Postscript: Conclusions, Notes, Information, and Suggestions - The Canyon Is Calling and We Must Ride - CycleBlaze

Postscript: Conclusions, Notes, Information, and Suggestions


Schultz Pass Road, about which I first learned from the journal by Mathieu van Rijswick, is an enjoyable alternative to riding Highway 89 north from Flagstaff. Unless the road is muddy or you need to go faster, the scenery and lack of traffic make this the best way to get out of Flagstaff.

Bonito Campground is very nice, but no hiker/biker site, so be sure to time your arrival early enough to get a spot. Cold water (no hot), flush toilets, picnic tables. No food or other services nearby (and that includes the adjacent Sunset Crater Volcano National Monument visitor center), which means you should carry your own supplies unless you think you can rely on your neighbors taking pity on you.

Loop Road (also known as Route 395) is a smooth, low-traffic, 35-mile option. Highly recommended. Nothing back there but a pair of modern NPS visitor centers (Sunset Crater and Wupatki), thus not many motorized vehicles. Terrific views. Interesting landscapes. Fascinating ruins of early North American habitation. Water available on the loop, but no food or other services.

Travelling north on Highway 89, the gas station shop at Gray Mountain is the last chance to buy beer (or other alcohol) before hitting the dry reservation. No booze available in Cameron.

The climb from Cameron to the rim is a steady uphill, but not steep. In hot weather, this would be very thirsty work. I carried two big water bottles, a small water bottle, and two plastic bottles I picked up at the shop in Cameron. I pretty much drained that in cool weather by the time I hit Desert View. Unless one of the roadside retail stalls has water, there's nowhere to resupply until DV.

Highway 89 to Cameron and Highway 64 to the park boundary have good shoulders. Once inside the park, the shoulder mostly disappears. Traffic was generally courteous, not very fast, and not very heavy inside the park. However, there are some gigantic RV's and buses that aren't entirely sure how to share the road with bikes. Pay attention.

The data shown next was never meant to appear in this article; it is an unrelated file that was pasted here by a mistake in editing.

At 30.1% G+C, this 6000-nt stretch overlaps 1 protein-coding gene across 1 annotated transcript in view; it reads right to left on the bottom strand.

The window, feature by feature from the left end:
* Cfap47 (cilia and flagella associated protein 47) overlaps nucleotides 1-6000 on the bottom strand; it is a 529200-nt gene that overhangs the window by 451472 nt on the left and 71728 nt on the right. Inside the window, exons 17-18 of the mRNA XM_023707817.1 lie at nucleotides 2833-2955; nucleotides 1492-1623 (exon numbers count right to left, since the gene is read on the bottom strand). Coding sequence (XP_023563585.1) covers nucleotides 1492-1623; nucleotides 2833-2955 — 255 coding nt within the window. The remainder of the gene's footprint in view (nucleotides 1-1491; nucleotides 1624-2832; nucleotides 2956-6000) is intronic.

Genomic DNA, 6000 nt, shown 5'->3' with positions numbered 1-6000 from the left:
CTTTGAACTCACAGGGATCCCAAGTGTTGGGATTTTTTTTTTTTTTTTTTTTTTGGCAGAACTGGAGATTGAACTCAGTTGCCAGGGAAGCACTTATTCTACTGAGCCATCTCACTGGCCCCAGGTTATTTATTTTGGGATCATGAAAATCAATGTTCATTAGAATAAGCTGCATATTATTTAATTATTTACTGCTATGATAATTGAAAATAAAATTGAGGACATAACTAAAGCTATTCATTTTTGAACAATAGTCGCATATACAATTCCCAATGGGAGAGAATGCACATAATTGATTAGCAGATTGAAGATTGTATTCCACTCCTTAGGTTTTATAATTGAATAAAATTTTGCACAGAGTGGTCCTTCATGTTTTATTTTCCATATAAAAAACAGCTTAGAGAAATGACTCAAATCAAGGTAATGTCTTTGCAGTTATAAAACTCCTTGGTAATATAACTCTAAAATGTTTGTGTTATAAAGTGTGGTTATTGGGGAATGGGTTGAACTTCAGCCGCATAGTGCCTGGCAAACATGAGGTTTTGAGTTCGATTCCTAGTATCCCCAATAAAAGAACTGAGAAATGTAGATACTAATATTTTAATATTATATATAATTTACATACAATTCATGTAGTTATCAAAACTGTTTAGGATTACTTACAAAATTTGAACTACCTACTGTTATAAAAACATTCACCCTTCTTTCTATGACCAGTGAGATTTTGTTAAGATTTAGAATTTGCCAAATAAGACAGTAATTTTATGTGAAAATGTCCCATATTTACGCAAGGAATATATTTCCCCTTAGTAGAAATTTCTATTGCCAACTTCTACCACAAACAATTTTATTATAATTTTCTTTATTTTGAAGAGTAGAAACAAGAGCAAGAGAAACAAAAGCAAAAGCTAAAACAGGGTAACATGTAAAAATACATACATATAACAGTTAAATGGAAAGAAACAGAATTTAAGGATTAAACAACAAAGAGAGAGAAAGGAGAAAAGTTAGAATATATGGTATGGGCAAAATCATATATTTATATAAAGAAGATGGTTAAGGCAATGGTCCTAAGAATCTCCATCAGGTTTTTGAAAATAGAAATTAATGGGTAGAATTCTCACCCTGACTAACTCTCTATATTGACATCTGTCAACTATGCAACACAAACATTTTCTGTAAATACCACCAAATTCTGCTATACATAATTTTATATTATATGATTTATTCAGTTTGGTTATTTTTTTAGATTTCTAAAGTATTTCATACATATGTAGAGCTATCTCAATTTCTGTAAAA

Near Yaki Point, the paved "greenway" trail appears parallel to the rim road, and bikes are allowed on it. The path runs all the way to the visitor center and Grand Canyon Village. Very nice.

The Desert View campground has no hiker-biker site, and the 50 campsites fill up fast. Don't rely on getting a spot unless you're there before noon or you're very lucky. The main campground near Mather Point has hiker-biker facilities.

We ended our tour at Grand Canyon Village. Originally, we planned to continue riding south on Highway 180 and cut across at Valle in order to return to our cars in Flagstaff. That ended up not happening, because our cars weren't there (they were with our wives instead, after they decided to spend the week in Arizona), but that route should be very doable.


We expected a hot day or two, but it never warmed up much, giving us pleasantly cool riding conditions despite considerable variations in temps at different elevations. The first night went down to 26 F, but the other nights weren't nearly so cold. The winds were almost 100 percent favorable. All in all, the weather conditions could hardly have been better for bicycle touring. 

However, as always, it's the luck of the draw. The day after RJ and I pedaled from Desert View to Bright Angel in ideal conditions, I drove the same route with my ace support crew. While driving that day we encountered thunder storms, lightning, heavy rain, sleet, snow, and even a dose of thunder snow. The shoulders were white with accumulation and the road was slushy. On top of all that, the park was conducting controlled burns along the rim, and acrid smoke blanketed the road where we had been peacefully pedaling 24 hours earlier. 

You pays your money and you takes your chances.


Although these are not extremely long stretches without services, you won't find a Circle K on every corner.

Carry plenty of water, and top off whenever the opportunity presents itself, because this is a thirst-inducing route, and there aren't many sources of water. That's especially true on the long climb from Cameron to Desert View, where you should start with all the water you'll need until evening.

Water: Flagstaff, Bonito Campground / Sunset Crater Volcano visitor center, Wupatki visitor center, Gray Mountain, Cameron, Desert View, Mather Point / Grand Canyon Village.

Food: Flagstaff, Gray Mountain, Cameron, Desert View, Mather Point / Grand Canyon Village.


Some high elevations. Be prepared with the proper clothing for inclement weather. Snowed on me at the south rim the day after the bicycling part of the tour ended.

For me, an ample supply of sunscreen was a must.